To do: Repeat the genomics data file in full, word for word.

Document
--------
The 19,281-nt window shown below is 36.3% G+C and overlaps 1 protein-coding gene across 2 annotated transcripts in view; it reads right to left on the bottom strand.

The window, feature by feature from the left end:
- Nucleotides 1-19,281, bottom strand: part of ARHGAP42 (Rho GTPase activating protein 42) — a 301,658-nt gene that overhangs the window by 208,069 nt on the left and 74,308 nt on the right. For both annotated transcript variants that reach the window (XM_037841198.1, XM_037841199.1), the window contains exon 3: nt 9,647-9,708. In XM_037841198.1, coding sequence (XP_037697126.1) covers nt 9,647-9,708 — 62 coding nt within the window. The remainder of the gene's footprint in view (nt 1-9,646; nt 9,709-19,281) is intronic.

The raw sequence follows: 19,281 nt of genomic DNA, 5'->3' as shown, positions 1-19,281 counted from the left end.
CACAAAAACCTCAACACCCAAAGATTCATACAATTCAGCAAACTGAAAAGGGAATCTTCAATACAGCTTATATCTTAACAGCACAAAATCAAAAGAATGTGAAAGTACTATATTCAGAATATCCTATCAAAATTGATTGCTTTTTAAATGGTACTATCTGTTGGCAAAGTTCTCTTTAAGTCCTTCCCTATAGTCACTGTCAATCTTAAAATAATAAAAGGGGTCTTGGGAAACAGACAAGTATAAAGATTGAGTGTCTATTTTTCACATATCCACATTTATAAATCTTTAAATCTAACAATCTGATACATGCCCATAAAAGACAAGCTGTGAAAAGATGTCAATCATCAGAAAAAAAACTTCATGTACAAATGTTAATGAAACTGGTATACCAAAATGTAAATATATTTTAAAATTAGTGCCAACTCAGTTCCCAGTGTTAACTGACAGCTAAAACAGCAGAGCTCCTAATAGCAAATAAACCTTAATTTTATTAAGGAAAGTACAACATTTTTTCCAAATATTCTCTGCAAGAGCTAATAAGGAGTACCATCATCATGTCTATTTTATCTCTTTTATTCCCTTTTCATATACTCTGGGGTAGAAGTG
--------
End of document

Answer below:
The 19,281-nt window shown below is 36.3% G+C and overlaps 1 protein-coding gene across 2 annotated transcripts in view; it reads right to left on the bottom strand.

The window, feature by feature from the left end:
- Nucleotides 1-19,281, bottom strand: part of ARHGAP42 (Rho GTPase activating protein 42) — a 301,658-nt gene that overhangs the window by 208,069 nt on the left and 74,308 nt on the right. For both annotated transcript variants that reach the window (XM_037841198.1, XM_037841199.1), the window contains exon 3: nt 9,647-9,708. In XM_037841198.1, coding sequence (XP_037697126.1) covers nt 9,647-9,708 — 62 coding nt within the window. The remainder of the gene's footprint in view (nt 1-9,646; nt 9,709-19,281) is intronic.

The raw sequence follows: 19,281 nt of genomic DNA, 5'->3' as shown, positions 1-19,281 counted from the left end.
CACAAAAACCTCAACACCCAAAGATTCATACAATTCAGCAAACTGAAAAGGGAATCTTCAATACAGCTTATATCTTAACAGCACAAAATCAAAAGAATGTGAAAGTACTATATTCAGAATATCCTATCAAAATTGATTGCTTTTTAAATGGTACTATCTGTTGGCAAAGTTCTCTTTAAGTCCTTCCCTATAGTCACTGTCAATCTTAAAATAATAAAAGGGGTCTTGGGAAACAGACAAGTATAAAGATTGAGTGTCTATTTTTCACATATCCACATTTATAAATCTTTAAATCTAACAATCTGATACATGCCCATAAAAGACAAGCTGTGAAAAGATGTCAATCATCAGAAAAAAAACTTCATGTACAAATGTTAATGAAACTGGTATACCAAAATGTAAATATATTTTAAAATTAGTGCCAACTCAGTTCCCAGTGTTAACTGACAGCTAAAACAGCAGAGCTCCTAATAGCAAATAAACCTTAATTTTATTAAGGAAAGTACAACATTTTTTCCAAATATTCTCTGCAAGAGCTAATAAGGAGTACCATCATCATGTCTATTTTATCTCTTTTATTCCCTTTTCATATACTCTGGGGTAGAAGTG